In 2022 global healthcare will continue to feel the effects of the pandemic and although COVID-19 has become less virulent, with the global death rate down to 0.4 percent from an initial peak of about three percent, new variants are still set to emerge this year.
At the Economist Intelligence Unit (EIU) webinar on March 31, EIU’s Director of Industry Operations Ana Nicolls spoke with Lead Healthcare Industry Analyst Aakash Babu and Healthcare Analyst Namita Karnik to identify 2022’s key healthcare and pharma trends, many of which relate to COVID-19.
Global healthcare spending to rise driven by backlog of non-COVID care
In 2022, as countries open up and governments try to fill the gaps by setting up dedicated funds for healthcare, global healthcare spending is expected to rise by 5.3 percent.
Globally, the pandemic has increased awareness of healthcare’s importance and, as governments continue to struggle to meet that need, in 2022 public spending will increase. Specifically, China and other countries with public health insurance systems will continue to boost their reach while in the Middle East, the rise in oil prices may help UAE and Saudi Arabia to meet some of their public healthcare ambitions.
Much of this spending will be centred on two factors, as Karnik noted, “there’s still a strong demand for COVID care and vaccines plus the need to catch up with the backlog of non-COVID care”
The UK, for example, has allocated USD 1.3 billion to treat the 300,000 people who have been waiting for over a year for surgeries, medical procedures, and diagnostics, because of elective care delays during the pandemic.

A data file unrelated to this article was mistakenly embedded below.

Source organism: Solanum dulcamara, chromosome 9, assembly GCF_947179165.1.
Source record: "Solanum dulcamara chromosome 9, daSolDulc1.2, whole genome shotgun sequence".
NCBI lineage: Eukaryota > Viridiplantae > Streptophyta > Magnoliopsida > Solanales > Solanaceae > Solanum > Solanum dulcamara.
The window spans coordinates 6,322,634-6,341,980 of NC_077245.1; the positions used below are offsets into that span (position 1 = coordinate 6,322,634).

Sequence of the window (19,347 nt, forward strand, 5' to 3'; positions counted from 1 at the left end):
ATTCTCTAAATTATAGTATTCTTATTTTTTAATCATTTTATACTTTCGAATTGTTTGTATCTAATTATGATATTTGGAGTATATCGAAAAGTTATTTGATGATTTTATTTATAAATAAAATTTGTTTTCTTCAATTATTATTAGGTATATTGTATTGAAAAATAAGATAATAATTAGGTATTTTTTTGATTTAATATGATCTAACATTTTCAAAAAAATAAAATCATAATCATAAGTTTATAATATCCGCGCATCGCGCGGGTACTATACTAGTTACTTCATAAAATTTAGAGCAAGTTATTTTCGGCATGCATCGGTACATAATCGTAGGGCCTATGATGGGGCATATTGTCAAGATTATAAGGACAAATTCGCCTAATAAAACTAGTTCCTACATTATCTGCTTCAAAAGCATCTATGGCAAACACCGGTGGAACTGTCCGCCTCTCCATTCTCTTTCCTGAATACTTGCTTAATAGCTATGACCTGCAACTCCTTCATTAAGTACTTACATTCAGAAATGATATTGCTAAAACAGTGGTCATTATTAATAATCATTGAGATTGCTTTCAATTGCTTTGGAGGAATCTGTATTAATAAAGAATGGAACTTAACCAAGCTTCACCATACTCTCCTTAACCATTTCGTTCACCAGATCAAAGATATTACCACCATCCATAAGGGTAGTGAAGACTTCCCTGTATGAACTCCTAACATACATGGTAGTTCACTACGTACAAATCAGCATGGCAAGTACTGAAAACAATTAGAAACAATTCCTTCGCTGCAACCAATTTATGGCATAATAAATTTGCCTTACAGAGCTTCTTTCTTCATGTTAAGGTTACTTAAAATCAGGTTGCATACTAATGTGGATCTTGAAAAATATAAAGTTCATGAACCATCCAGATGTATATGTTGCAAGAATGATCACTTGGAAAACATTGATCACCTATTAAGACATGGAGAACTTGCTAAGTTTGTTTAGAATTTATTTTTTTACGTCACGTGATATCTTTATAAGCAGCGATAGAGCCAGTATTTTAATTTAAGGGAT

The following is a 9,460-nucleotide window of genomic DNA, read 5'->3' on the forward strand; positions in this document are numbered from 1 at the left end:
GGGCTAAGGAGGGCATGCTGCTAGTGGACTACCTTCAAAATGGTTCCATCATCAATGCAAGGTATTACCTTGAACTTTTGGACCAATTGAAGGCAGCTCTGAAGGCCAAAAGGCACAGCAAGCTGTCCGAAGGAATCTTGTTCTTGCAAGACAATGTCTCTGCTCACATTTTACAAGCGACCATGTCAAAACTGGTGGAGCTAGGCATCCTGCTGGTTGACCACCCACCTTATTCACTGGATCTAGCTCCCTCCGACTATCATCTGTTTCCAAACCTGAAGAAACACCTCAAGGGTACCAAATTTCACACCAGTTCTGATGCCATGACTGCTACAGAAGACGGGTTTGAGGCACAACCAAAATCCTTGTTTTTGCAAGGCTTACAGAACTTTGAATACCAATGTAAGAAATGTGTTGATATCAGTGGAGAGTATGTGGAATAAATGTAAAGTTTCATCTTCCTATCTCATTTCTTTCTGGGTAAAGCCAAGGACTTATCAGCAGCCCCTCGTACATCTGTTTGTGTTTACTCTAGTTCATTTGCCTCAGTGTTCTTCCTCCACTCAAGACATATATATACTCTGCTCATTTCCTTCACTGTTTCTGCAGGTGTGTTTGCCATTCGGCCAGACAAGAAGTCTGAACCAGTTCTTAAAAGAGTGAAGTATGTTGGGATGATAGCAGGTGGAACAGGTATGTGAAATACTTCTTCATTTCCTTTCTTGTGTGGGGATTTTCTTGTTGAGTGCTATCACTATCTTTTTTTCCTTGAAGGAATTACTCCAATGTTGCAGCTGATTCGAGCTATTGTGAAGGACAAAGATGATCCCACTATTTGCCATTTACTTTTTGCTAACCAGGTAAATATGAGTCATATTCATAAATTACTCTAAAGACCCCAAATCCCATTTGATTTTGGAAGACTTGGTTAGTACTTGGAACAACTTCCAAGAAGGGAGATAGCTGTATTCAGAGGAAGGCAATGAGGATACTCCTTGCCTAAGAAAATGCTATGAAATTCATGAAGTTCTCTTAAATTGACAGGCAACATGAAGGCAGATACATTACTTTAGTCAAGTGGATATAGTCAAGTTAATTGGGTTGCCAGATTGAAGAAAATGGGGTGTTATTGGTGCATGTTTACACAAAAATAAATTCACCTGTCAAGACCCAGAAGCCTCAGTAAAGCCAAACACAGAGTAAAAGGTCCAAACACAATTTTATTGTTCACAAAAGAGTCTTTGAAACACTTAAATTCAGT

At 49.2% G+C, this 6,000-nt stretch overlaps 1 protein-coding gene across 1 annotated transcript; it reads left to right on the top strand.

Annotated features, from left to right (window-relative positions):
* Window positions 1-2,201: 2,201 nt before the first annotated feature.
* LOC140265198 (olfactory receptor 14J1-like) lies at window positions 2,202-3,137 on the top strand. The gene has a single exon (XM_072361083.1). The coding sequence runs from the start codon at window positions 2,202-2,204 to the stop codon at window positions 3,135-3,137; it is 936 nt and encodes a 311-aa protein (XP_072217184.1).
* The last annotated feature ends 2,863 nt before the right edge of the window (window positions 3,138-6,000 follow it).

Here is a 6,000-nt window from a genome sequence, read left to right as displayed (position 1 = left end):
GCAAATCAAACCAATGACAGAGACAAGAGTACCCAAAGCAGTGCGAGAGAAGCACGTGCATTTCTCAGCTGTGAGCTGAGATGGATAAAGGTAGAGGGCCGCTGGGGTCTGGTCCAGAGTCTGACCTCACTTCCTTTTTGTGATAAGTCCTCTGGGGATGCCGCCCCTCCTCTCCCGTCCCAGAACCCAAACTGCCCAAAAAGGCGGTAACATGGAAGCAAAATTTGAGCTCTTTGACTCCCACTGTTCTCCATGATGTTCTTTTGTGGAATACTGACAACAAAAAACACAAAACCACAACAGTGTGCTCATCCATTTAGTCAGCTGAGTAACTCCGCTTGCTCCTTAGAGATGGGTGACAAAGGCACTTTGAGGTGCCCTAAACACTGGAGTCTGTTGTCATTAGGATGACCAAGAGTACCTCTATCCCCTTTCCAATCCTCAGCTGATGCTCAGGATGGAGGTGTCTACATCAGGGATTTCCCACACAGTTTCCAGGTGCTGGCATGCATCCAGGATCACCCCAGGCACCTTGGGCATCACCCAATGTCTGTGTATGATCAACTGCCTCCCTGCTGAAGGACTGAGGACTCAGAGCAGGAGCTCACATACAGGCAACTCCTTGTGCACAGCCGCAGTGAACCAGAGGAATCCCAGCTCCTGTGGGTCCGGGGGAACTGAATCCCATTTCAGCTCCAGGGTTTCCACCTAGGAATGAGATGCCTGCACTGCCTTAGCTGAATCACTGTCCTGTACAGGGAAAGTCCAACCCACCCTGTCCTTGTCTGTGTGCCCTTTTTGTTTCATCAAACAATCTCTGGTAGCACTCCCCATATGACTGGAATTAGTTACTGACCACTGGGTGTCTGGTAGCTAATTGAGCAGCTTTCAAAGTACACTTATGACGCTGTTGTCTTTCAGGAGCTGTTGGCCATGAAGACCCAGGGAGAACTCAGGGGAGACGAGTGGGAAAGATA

Private expenditure is also due to recover with more patients globally opting for private health insurance.
Pharmaceutical sales to increase with a strong demand for COVID vaccines
Pharmaceutical sales are expected to rise by 4.9 percent in 2022 with the US continuing to lead the world in pharmaceutical sales numbers.
“This rise will be driven partly by COVID-19 vaccine sales and the development of other anti-COVID treatments … and it will also be boosted by the recovery and demands for non-COVID care and elective surgeries that were postponed during the pandemic,” said Babu.
Changes in legislation that are expected to come into effect by the end of the year in the EU, for example, could also change the pharmaceutical landscape and boost sales.
In China, legislation changes are making it easier to import and register medicines, including innovative drugs.
Additionally, more variants will mean more vaccine booster shots and, as people go back to working in offices, many countries that previously used less effective vaccines are now switching to more expensive mRNA vaccines.
UNICEF forecasts that between 16.8 billion and 20.9 billion doses of COVID-19 vaccines will be produced this year. Demand for the Pfizer/BioNTech and Moderna mRNA vaccines is very strong, and Pfizer is expecting sales in excess of USD 30 billion this year.